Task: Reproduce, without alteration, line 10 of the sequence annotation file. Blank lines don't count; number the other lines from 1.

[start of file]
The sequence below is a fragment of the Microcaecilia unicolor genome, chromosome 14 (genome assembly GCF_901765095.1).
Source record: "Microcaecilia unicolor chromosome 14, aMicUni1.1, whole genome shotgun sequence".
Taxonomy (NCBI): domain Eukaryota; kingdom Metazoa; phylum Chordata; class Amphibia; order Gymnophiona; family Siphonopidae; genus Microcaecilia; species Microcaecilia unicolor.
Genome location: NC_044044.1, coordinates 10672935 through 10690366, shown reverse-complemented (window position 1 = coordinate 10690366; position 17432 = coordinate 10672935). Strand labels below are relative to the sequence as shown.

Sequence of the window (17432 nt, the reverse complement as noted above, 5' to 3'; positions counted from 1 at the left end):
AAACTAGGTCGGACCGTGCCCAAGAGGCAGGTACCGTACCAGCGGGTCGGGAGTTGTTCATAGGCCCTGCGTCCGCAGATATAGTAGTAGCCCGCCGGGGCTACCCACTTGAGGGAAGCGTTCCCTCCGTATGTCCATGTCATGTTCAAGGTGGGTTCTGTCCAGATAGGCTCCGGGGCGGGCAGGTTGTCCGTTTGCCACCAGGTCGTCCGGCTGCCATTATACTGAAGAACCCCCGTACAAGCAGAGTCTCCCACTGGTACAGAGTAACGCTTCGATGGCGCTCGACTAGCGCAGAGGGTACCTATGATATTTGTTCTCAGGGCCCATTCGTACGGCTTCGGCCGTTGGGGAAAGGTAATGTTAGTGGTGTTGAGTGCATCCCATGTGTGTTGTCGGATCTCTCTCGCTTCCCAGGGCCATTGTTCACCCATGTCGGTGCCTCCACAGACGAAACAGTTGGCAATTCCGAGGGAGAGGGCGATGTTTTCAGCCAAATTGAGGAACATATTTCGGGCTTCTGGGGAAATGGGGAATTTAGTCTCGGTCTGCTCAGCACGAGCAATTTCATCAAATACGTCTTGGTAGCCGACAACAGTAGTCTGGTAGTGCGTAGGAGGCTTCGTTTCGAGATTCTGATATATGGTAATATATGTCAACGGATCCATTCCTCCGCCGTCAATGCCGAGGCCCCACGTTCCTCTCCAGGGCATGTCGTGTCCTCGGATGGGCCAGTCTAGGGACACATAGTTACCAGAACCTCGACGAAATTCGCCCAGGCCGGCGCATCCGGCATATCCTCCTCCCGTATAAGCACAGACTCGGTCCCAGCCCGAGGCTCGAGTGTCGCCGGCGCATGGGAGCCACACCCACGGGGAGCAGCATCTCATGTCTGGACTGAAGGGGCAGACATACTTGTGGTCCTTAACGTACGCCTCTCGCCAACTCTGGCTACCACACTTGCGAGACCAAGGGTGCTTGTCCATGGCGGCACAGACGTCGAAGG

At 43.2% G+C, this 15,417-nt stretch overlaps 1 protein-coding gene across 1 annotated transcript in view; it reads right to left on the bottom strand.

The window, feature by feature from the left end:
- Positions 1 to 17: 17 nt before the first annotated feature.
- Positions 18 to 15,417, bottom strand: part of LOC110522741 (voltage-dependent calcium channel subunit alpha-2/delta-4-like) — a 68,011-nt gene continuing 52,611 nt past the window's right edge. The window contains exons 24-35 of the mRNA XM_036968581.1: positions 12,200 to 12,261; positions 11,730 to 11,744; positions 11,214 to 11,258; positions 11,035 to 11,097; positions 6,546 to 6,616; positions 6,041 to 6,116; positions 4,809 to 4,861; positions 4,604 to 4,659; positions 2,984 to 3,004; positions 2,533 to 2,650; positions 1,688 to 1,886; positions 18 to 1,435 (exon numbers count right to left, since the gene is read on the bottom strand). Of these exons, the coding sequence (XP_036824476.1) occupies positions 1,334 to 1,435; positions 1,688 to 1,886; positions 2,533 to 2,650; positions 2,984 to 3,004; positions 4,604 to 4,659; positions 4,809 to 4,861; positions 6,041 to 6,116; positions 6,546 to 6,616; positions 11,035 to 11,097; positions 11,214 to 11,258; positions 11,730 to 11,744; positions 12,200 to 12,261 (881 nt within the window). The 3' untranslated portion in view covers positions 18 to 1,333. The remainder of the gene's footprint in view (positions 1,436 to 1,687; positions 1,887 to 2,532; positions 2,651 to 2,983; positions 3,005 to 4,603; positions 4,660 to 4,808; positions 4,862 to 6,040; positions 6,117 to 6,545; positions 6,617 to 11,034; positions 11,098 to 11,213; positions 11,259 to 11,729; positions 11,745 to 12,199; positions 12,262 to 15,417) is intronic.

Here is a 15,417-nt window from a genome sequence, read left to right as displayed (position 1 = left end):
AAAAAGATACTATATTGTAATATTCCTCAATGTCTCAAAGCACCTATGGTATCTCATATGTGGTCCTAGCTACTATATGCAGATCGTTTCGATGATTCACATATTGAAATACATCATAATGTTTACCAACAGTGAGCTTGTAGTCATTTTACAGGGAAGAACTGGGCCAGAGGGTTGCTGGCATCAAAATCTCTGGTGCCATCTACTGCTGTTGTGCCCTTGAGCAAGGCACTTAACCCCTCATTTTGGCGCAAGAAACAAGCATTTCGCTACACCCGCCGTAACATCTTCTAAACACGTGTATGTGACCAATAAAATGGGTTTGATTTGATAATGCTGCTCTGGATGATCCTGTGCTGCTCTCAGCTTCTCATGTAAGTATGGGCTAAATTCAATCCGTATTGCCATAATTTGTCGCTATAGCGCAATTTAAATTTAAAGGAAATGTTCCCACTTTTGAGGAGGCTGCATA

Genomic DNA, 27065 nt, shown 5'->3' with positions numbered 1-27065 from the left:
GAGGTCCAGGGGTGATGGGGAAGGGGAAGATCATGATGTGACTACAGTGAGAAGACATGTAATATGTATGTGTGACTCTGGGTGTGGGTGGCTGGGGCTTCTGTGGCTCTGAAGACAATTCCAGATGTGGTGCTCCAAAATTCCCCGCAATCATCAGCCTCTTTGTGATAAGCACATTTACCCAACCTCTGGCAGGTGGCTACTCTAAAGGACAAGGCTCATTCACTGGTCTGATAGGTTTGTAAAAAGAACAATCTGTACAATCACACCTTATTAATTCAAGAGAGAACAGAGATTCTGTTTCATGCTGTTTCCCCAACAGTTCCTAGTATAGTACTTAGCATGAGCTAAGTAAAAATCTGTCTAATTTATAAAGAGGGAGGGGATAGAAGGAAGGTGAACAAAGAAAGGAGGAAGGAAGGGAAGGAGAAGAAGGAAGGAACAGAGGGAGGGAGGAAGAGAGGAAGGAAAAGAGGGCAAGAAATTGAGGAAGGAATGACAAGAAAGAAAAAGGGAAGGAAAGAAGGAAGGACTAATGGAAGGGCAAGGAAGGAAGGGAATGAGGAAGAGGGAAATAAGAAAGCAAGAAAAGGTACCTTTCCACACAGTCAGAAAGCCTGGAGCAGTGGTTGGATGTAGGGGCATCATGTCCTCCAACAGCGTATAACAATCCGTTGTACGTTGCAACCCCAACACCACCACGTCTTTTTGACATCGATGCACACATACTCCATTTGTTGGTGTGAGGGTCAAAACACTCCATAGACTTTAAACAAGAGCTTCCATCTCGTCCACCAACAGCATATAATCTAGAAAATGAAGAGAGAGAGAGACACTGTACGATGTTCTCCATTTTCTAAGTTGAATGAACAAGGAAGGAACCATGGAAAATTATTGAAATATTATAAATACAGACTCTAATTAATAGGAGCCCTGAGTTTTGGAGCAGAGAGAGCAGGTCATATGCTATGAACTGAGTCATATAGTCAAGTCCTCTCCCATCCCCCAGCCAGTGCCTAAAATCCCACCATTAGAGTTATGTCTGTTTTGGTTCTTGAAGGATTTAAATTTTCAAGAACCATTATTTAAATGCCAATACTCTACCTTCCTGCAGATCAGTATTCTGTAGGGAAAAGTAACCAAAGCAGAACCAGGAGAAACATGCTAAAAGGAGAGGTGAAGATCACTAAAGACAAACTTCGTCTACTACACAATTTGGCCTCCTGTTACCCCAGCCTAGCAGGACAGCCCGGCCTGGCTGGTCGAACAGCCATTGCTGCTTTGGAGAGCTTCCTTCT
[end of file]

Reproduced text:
- Positions 18 to 15,417, bottom strand: part of LOC110522741 (voltage-dependent calcium channel subunit alpha-2/delta-4-like) — a 68,011-nt gene continuing 52,611 nt past the window's right edge. The window contains exons 24-35 of the mRNA XM_036968581.1: positions 12,200 to 12,261; positions 11,730 to 11,744; positions 11,214 to 11,258; positions 11,035 to 11,097; positions 6,546 to 6,616; positions 6,041 to 6,116; positions 4,809 to 4,861; positions 4,604 to 4,659; positions 2,984 to 3,004; positions 2,533 to 2,650; positions 1,688 to 1,886; positions 18 to 1,435 (exon numbers count right to left, since the gene is read on the bottom strand). Of these exons, the coding sequence (XP_036824476.1) occupies positions 1,334 to 1,435; positions 1,688 to 1,886; positions 2,533 to 2,650; positions 2,984 to 3,004; positions 4,604 to 4,659; positions 4,809 to 4,861; positions 6,041 to 6,116; positions 6,546 to 6,616; positions 11,035 to 11,097; positions 11,214 to 11,258; positions 11,730 to 11,744; positions 12,200 to 12,261 (881 nt within the window). The 3' untranslated portion in view covers positions 18 to 1,333. The remainder of the gene's footprint in view (positions 1,436 to 1,687; positions 1,887 to 2,532; positions 2,651 to 2,983; positions 3,005 to 4,603; positions 4,660 to 4,808; positions 4,862 to 6,040; positions 6,117 to 6,545; positions 6,617 to 11,034; positions 11,098 to 11,213; positions 11,259 to 11,729; positions 11,745 to 12,199; positions 12,262 to 15,417) is intronic.